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Old 04-07-2016, 07:39 AM
 
Location: Gatineau, Québec
21,960 posts, read 27,383,424 times
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Quote:
Originally Posted by bradjl2009 View Post
Is the UK backwards too? All of their road signs use miles, and English units are still used in other aspects of life.

Canada uses more English units than you probably think as well. Sobey's still advertises meats and produce prices by the pound while metric is there too, though in much smaller print. I do find it really odd though certain things are sold per 100 grams; that's just such a small weigh to use IMO. Who buys just 100 grams of deli meat or seafood?

Flyer - Sobeys Inc.
We buy 100 (or 150) g of deli meat all the time.


We're a family of four.
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Old 04-07-2016, 07:51 AM
 
Location: Pittsburgh, PA
5,961 posts, read 7,331,199 times
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Quote:
Originally Posted by botticelli View Post
among industrialized countries, the US is undoubtedly a backwater, powerful and influential as it is. Using the imperial system is just one of the many manifestations. The religion obsession, gun culture, the fuss over abortion etc. Gay marriage was just legalized couple of years ago. How any of these don't constitute backwater? What's to LOL about? Are you in the total delusion that the US leads the world in everything and everyone looks up to it? Give me a break.
Gay marriage still isn't legal in Germany, Italy, Finland (even though it will be in 2017), Austria, Czech Republic, and Australia. Why are you bashing the US on this when there are still many developed countries that have not legalized gay marriage? Most of the ones I listed have civil unions, but it's still not full marriage. A slight majority of Americans also consider themselves pro choice, a majority of Americans do not go to church weekly, and 60% of Americans don't own a gun as well (my family and I are the in majority that don't have one). Seems like you think all of America is like the Deep South or Great Plains. I do agree though too many in the older generations think it's still like 1960 with certain things, but that will die out over time.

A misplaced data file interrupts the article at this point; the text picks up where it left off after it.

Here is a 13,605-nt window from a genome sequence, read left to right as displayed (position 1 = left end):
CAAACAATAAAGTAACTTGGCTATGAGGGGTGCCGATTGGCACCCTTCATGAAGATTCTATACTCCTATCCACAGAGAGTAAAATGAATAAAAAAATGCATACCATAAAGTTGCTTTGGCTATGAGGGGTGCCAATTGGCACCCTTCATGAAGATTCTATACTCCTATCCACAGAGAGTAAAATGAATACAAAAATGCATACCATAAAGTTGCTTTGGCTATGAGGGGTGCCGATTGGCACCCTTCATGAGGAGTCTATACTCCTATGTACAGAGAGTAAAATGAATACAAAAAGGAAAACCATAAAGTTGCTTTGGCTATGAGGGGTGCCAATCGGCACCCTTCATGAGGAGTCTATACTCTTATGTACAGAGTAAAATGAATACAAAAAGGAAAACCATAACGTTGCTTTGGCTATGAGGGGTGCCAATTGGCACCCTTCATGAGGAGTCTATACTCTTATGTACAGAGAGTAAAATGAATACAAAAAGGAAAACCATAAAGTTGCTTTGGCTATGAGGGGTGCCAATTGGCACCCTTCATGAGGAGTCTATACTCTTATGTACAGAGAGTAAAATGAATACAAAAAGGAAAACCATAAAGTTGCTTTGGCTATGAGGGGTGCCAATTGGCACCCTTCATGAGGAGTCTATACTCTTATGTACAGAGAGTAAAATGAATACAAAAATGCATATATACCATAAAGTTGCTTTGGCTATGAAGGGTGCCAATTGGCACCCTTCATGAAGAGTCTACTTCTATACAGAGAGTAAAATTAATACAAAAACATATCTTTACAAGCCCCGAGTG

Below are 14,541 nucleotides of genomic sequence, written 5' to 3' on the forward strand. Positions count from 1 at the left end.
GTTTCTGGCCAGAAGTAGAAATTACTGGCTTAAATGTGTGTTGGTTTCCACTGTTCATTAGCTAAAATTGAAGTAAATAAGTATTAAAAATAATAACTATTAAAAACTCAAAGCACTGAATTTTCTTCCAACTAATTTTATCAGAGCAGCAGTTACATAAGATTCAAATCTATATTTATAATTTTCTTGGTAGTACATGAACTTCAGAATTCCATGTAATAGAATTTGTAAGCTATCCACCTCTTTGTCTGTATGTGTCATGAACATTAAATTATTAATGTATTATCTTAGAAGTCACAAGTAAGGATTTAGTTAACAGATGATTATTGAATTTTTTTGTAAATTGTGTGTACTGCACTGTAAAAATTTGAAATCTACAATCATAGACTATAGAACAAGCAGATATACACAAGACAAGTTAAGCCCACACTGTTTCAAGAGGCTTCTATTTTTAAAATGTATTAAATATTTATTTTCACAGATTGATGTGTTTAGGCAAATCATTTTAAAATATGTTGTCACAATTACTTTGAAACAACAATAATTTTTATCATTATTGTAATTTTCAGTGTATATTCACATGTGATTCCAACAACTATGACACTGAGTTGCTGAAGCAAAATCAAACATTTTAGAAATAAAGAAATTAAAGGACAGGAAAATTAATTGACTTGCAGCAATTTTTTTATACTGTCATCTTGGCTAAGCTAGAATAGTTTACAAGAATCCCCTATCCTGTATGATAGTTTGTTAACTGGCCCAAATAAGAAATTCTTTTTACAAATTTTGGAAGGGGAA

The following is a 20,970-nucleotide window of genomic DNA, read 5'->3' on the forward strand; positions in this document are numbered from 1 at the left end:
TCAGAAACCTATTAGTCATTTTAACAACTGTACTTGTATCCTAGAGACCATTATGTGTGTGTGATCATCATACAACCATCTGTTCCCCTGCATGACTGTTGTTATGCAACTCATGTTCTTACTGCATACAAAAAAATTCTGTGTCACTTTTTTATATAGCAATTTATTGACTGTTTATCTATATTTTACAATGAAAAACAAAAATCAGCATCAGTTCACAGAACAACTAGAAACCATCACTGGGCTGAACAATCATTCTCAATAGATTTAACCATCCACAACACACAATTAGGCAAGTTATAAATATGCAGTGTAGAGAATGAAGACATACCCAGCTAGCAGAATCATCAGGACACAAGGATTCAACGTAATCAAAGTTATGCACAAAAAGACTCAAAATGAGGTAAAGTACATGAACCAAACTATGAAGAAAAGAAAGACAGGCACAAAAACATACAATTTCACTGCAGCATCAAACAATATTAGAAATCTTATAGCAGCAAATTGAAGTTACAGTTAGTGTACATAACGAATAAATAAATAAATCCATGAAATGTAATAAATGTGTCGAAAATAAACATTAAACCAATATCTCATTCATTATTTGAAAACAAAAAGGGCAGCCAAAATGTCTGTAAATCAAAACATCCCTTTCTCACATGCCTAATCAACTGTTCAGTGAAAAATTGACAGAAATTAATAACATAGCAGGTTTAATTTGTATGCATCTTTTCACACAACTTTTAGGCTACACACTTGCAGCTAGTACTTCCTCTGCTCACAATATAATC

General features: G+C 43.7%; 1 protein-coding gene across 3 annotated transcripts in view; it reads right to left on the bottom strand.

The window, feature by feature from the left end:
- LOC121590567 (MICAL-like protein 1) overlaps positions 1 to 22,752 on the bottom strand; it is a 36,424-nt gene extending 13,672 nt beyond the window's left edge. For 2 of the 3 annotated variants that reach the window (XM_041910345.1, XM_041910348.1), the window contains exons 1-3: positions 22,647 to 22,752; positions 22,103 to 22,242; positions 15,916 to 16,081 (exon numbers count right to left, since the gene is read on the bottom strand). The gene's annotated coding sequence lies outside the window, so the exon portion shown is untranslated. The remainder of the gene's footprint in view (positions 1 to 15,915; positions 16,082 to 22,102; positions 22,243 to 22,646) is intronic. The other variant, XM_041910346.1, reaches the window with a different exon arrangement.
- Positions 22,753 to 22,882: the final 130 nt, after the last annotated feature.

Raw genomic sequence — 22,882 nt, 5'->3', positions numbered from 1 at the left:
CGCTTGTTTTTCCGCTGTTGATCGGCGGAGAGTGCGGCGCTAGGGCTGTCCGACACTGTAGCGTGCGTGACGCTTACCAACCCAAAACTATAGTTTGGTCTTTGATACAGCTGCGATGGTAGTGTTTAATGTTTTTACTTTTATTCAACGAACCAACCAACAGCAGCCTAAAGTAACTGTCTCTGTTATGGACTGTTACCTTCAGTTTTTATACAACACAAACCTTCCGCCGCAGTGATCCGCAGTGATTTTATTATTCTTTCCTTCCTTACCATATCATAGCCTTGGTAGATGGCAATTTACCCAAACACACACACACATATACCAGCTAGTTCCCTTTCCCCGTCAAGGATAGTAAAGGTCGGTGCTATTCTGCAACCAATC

Quote:
Originally Posted by botticelli View Post
yep, that's pretty stupid I think. Guess old habits die hard. Canada is weird - using pound but kilometers, and square feet. It is like it can't make a decision to follow the US or the rest of the world.


I guess someday those who can't handle kilos and square meters will eventually die out.
I've always found that odd too actually. I'm pretty fluent in metric knowledge so I have no issues with understanding road signs or the temperature in Canada.

Last edited by bradjl2009; 04-07-2016 at 08:15 AM..
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Old 04-07-2016, 07:54 AM
 
Location: Pittsburgh, PA
5,961 posts, read 7,331,199 times
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Quote:
Originally Posted by Acajack View Post
We buy 100 (or 150) g of deli meat all the time.


We're a family of four.
Just seemed like a small unit to use when a lot of deli meat (here at least) is bought at 225-450 g.
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Old 04-07-2016, 09:22 AM
 
Location: Boston, MA
11,759 posts, read 8,318,816 times
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Quote:
Originally Posted by botticelli View Post
among industrialized countries, the US is undoubtedly a backwater, powerful and influential as it is. Using the imperial system is just one of the many manifestations. The religion obsession, gun culture, the fuss over abortion etc. Gay marriage was just legalized couple of years ago. How any of these don't constitute backwater? What's to LOL about? Are you in the total delusion that the US leads the world in everything and everyone looks up to it? Give me a break.


Canada is backwater in many aspects too. Online shopping/payment for example. It is like in the stone ages. Public transit in Toronto, the largest city, feels very backwaterish to me. Let's not even talk about the train system nation wide (same for the US). It is embarrassingly backwards.


The UK while still using some of the imperial systems, at least most British know what a meter, a kilo or a kilometer is, unless most Americans who simply can't handle the conversion and have no idea what the rest of world is like.


What's extremely pathetic about American mindset is they somehow still think it is 1960 when the US is half of the world economy, so it is a matter of the US versus rest of the world. Sorry, times have changed and the US is nothing but 20% of the world. Still powerful but have no illusion that it dominates everything. It lags behind in any things. It is perfect fine for other countries to look down upon it from time to time.
Sounds like an obsession with you.
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Old 04-07-2016, 09:45 AM
 
Location: Vancouver
12,697 posts, read 8,771,886 times
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Quote:
Originally Posted by jbgusa View Post
would personally relish the opportunity to be interviewed by Rick Mercer, with my wife hopefully videoing in the likely event he didn't use it. I would play along with him and then make mincemeat of him.

Specifically, I would ask him how many MP's PEI had sitting at the time of confederation, in 1867. Hint, PEI actually joined later even though the organizational meeting was held in Charlottetown. Or I would ask him to name CDN PM's in order. I personally can only do it for Wilfred Laurier on.